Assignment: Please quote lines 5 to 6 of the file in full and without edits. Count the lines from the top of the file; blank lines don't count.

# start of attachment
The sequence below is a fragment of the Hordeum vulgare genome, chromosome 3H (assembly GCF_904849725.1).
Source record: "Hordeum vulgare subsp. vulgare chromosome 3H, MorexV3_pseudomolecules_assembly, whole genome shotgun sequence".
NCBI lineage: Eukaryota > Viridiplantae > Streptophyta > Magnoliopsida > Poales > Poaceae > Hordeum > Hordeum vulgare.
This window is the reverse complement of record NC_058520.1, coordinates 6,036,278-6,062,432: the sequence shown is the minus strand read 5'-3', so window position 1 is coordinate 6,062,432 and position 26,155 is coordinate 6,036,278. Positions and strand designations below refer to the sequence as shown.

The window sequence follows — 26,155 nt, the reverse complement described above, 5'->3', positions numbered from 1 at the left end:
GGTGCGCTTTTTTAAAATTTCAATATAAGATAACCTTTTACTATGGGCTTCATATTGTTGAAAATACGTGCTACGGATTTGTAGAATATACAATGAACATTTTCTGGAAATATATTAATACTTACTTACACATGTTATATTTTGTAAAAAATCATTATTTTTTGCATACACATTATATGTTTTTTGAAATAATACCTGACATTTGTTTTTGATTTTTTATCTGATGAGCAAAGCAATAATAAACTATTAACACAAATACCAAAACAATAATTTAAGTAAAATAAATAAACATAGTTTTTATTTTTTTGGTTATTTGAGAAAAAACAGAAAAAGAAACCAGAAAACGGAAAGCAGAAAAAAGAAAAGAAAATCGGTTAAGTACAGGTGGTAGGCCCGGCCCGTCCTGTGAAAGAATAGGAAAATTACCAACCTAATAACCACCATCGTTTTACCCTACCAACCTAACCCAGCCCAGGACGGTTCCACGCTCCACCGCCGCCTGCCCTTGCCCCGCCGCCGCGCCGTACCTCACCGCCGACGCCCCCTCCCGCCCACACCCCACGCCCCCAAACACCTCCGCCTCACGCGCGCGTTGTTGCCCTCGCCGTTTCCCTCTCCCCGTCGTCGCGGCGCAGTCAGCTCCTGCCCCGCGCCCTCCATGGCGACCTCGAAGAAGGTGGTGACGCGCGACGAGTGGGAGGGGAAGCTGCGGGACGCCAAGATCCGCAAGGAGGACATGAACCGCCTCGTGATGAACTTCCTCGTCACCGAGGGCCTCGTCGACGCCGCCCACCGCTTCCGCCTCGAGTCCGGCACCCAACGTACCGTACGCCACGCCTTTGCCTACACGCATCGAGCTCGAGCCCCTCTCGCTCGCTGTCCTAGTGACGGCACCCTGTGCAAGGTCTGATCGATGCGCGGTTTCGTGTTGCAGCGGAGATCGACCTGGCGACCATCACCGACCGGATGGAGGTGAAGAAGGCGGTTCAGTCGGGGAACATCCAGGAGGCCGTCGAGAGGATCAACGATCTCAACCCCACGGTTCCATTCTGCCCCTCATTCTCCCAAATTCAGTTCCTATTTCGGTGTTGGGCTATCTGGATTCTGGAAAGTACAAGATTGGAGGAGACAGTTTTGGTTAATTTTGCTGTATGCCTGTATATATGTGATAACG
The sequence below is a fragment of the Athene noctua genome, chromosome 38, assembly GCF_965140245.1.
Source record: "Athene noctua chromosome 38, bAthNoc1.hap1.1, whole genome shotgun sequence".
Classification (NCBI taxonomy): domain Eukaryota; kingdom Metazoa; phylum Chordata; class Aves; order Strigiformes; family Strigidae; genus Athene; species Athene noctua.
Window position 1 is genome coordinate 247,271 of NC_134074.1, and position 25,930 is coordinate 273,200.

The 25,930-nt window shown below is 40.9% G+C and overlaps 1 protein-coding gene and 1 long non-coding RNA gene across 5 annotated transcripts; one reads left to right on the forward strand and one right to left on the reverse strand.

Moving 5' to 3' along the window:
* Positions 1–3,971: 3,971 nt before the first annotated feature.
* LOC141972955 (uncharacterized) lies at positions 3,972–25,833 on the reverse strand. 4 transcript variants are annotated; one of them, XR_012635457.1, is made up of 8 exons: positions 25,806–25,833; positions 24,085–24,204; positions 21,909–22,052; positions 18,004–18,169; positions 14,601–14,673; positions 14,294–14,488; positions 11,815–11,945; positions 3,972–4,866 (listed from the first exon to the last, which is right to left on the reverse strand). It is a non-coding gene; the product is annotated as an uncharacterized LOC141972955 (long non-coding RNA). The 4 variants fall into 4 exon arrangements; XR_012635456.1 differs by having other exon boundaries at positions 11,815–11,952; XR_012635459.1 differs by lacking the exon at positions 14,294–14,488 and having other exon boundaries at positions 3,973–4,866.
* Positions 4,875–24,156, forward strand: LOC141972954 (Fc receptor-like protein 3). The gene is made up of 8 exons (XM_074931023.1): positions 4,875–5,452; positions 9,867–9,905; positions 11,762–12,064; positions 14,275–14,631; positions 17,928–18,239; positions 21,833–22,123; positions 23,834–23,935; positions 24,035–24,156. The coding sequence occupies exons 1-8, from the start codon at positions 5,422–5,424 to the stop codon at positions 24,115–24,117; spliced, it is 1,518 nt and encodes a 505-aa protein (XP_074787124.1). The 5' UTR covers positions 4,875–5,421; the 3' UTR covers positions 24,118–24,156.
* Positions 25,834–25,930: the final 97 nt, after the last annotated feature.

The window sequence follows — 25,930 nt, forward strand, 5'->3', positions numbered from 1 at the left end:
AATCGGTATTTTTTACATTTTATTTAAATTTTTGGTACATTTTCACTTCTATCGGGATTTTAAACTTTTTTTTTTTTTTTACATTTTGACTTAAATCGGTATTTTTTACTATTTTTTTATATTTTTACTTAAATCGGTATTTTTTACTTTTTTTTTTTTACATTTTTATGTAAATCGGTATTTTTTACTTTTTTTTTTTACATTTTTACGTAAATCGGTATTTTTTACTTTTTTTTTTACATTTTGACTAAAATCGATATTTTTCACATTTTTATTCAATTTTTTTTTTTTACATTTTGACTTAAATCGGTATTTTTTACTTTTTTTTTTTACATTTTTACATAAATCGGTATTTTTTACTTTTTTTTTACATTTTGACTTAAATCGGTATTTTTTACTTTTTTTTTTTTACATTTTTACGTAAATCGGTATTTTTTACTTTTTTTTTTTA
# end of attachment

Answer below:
The window sequence follows — 26,155 nt, the reverse complement described above, 5'->3', positions numbered from 1 at the left end:
GGTGCGCTTTTTTAAAATTTCAATATAAGATAACCTTTTACTATGGGCTTCATATTGTTGAAAATACGTGCTACGGATTTGTAGAATATACAATGAACATTTTCTGGAAATATATTAATACTTACTTACACATGTTATATTTTGTAAAAAATCATTATTTTTTGCATACACATTATATGTTTTTTGAAATAATACCTGACATTTGTTTTTGATTTTTTATCTGATGAGCAAAGCAATAATAAACTATTAACACAAATACCAAAACAATAATTTAAGTAAAATAAATAAACATAGTTTTTATTTTTTTGGTTATTTGAGAAAAAACAGAAAAAGAAACCAGAAAACGGAAAGCAGAAAAAAGAAAAGAAAATCGGTTAAGTACAGGTGGTAGGCCCGGCCCGTCCTGTGAAAGAATAGGAAAATTACCAACCTAATAACCACCATCGTTTTACCCTACCAACCTAACCCAGCCCAGGACGGTTCCACGCTCCACCGCCGCCTGCCCTTGCCCCGCCGCCGCGCCGTACCTCACCGCCGACGCCCCCTCCCGCCCACACCCCACGCCCCCAAACACCTCCGCCTCACGCGCGCGTTGTTGCCCTCGCCGTTTCCCTCTCCCCGTCGTCGCGGCGCAGTCAGCTCCTGCCCCGCGCCCTCCATGGCGACCTCGAAGAAGGTGGTGACGCGCGACGAGTGGGAGGGGAAGCTGCGGGACGCCAAGATCCGCAAGGAGGACATGAACCGCCTCGTGATGAACTTCCTCGTCACCGAGGGCCTCGTCGACGCCGCCCACCGCTTCCGCCTCGAGTCCGGCACCCAACGTACCGTACGCCACGCCTTTGCCTACACGCATCGAGCTCGAGCCCCTCTCGCTCGCTGTCCTAGTGACGGCACCCTGTGCAAGGTCTGATCGATGCGCGGTTTCGTGTTGCAGCGGAGATCGACCTGGCGACCATCACCGACCGGATGGAGGTGAAGAAGGCGGTTCAGTCGGGGAACATCCAGGAGGCCGTCGAGAGGATCAACGATCTCAACCCCACGGTTCCATTCTGCCCCTCATTCTCCCAAATTCAGTTCCTATTTCGGTGTTGGGCTATCTGGATTCTGGAAAGTACAAGATTGGAGGAGACAGTTTTGGTTAATTTTGCTGTATGCCTGTATATATGTGATAACG